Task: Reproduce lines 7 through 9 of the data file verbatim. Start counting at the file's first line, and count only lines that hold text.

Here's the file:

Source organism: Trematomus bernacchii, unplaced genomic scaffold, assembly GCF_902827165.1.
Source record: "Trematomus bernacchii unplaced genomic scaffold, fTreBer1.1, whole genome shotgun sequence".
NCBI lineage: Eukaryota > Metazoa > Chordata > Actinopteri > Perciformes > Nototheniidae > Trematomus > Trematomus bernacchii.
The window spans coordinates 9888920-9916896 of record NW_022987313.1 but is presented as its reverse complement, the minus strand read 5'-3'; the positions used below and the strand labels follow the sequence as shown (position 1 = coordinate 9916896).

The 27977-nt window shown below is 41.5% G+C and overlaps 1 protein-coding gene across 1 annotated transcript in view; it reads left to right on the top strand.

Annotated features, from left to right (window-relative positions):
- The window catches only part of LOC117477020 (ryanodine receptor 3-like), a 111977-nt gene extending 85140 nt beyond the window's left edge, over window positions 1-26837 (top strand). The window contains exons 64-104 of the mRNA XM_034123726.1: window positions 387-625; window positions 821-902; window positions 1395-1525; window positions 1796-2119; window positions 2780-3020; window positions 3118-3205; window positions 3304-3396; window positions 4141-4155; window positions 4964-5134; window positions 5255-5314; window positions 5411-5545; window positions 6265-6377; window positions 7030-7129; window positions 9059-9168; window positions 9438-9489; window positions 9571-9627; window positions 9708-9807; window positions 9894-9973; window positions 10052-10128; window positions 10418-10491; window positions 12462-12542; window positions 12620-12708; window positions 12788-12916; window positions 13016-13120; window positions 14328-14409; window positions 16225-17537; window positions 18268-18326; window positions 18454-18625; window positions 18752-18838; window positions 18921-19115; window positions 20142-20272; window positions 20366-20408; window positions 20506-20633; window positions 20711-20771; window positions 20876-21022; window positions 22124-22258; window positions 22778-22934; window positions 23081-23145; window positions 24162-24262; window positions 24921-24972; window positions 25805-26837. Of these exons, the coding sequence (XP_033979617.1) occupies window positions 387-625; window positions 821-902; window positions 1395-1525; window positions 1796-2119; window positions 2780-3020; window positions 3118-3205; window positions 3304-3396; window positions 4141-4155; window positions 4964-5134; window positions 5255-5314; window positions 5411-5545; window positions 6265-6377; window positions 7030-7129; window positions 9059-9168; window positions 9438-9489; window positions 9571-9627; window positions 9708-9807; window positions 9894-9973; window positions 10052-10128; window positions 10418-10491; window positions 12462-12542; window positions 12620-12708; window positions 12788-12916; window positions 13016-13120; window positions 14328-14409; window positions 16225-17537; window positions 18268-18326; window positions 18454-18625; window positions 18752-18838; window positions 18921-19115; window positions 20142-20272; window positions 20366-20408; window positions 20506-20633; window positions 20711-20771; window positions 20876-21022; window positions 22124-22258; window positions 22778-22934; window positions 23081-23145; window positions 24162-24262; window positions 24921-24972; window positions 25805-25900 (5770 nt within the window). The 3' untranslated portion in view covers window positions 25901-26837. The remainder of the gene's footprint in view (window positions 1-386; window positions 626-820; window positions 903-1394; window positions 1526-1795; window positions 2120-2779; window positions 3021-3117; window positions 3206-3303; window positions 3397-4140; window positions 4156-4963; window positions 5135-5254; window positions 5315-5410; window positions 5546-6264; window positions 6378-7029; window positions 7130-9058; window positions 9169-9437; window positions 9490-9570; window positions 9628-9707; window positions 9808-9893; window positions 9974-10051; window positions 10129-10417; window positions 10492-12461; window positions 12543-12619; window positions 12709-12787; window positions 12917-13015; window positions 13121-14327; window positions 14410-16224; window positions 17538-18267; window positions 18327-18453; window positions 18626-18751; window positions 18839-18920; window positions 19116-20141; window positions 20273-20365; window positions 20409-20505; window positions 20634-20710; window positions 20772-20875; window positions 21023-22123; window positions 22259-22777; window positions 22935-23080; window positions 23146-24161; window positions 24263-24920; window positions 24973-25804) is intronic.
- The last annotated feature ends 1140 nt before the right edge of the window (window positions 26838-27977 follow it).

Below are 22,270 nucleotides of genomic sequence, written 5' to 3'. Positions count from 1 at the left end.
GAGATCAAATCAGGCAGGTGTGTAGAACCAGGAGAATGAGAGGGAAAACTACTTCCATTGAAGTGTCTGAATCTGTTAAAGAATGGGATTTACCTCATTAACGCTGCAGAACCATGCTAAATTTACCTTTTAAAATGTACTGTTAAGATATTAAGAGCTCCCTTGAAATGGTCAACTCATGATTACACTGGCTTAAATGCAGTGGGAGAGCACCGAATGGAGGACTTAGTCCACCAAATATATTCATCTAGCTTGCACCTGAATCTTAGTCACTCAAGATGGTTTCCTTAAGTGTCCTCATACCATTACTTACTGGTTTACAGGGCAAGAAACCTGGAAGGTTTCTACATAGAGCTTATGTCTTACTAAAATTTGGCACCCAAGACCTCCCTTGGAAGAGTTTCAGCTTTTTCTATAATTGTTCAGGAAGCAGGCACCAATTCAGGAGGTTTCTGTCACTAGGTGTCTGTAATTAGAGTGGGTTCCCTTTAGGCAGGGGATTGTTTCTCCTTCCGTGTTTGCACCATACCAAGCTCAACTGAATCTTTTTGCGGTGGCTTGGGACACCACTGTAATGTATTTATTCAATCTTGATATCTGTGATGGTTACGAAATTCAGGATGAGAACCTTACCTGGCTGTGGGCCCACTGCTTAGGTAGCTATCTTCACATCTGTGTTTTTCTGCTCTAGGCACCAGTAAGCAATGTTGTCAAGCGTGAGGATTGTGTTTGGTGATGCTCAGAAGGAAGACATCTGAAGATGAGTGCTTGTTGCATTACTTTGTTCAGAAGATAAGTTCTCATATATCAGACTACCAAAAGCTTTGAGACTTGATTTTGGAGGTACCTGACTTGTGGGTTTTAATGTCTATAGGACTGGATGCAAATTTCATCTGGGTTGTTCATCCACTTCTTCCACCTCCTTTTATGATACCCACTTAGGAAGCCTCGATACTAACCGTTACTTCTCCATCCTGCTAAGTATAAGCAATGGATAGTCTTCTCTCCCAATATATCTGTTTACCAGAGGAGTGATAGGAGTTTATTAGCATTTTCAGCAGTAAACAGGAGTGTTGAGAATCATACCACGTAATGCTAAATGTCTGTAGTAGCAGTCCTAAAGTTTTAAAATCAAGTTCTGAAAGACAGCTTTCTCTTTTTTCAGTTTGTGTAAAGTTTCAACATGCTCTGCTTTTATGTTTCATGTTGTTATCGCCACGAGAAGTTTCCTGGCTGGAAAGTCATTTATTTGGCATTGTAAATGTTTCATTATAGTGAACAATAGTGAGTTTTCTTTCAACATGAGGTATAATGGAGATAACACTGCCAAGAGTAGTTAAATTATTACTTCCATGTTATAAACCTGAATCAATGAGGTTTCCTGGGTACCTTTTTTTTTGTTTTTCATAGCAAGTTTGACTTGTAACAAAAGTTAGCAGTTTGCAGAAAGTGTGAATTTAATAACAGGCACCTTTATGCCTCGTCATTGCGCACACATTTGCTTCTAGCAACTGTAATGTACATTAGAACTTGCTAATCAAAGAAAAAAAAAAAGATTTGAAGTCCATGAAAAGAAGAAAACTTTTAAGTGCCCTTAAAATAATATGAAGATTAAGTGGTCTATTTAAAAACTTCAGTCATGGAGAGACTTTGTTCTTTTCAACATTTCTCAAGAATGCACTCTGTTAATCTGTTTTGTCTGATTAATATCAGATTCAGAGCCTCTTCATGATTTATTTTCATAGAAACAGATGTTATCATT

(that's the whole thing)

- The window catches only part of LOC117477020 (ryanodine receptor 3-like), a 111977-nt gene extending 85140 nt beyond the window's left edge, over window positions 1-26837 (top strand). The window contains exons 64-104 of the mRNA XM_034123726.1: window positions 387-625; window positions 821-902; window positions 1395-1525; window positions 1796-2119; window positions 2780-3020; window positions 3118-3205; window positions 3304-3396; window positions 4141-4155; window positions 4964-5134; window positions 5255-5314; window positions 5411-5545; window positions 6265-6377; window positions 7030-7129; window positions 9059-9168; window positions 9438-9489; window positions 9571-9627; window positions 9708-9807; window positions 9894-9973; window positions 10052-10128; window positions 10418-10491; window positions 12462-12542; window positions 12620-12708; window positions 12788-12916; window positions 13016-13120; window positions 14328-14409; window positions 16225-17537; window positions 18268-18326; window positions 18454-18625; window positions 18752-18838; window positions 18921-19115; window positions 20142-20272; window positions 20366-20408; window positions 20506-20633; window positions 20711-20771; window positions 20876-21022; window positions 22124-22258; window positions 22778-22934; window positions 23081-23145; window positions 24162-24262; window positions 24921-24972; window positions 25805-26837. Of these exons, the coding sequence (XP_033979617.1) occupies window positions 387-625; window positions 821-902; window positions 1395-1525; window positions 1796-2119; window positions 2780-3020; window positions 3118-3205; window positions 3304-3396; window positions 4141-4155; window positions 4964-5134; window positions 5255-5314; window positions 5411-5545; window positions 6265-6377; window positions 7030-7129; window positions 9059-9168; window positions 9438-9489; window positions 9571-9627; window positions 9708-9807; window positions 9894-9973; window positions 10052-10128; window positions 10418-10491; window positions 12462-12542; window positions 12620-12708; window positions 12788-12916; window positions 13016-13120; window positions 14328-14409; window positions 16225-17537; window positions 18268-18326; window positions 18454-18625; window positions 18752-18838; window positions 18921-19115; window positions 20142-20272; window positions 20366-20408; window positions 20506-20633; window positions 20711-20771; window positions 20876-21022; window positions 22124-22258; window positions 22778-22934; window positions 23081-23145; window positions 24162-24262; window positions 24921-24972; window positions 25805-25900 (5770 nt within the window). The 3' untranslated portion in view covers window positions 25901-26837. The remainder of the gene's footprint in view (window positions 1-386; window positions 626-820; window positions 903-1394; window positions 1526-1795; window positions 2120-2779; window positions 3021-3117; window positions 3206-3303; window positions 3397-4140; window positions 4156-4963; window positions 5135-5254; window positions 5315-5410; window positions 5546-6264; window positions 6378-7029; window positions 7130-9058; window positions 9169-9437; window positions 9490-9570; window positions 9628-9707; window positions 9808-9893; window positions 9974-10051; window positions 10129-10417; window positions 10492-12461; window positions 12543-12619; window positions 12709-12787; window positions 12917-13015; window positions 13121-14327; window positions 14410-16224; window positions 17538-18267; window positions 18327-18453; window positions 18626-18751; window positions 18839-18920; window positions 19116-20141; window positions 20273-20365; window positions 20409-20505; window positions 20634-20710; window positions 20772-20875; window positions 21023-22123; window positions 22259-22777; window positions 22935-23080; window positions 23146-24161; window positions 24263-24920; window positions 24973-25804) is intronic.
- The last annotated feature ends 1140 nt before the right edge of the window (window positions 26838-27977 follow it).

Below are 22,270 nucleotides of genomic sequence, written 5' to 3'. Positions count from 1 at the left end.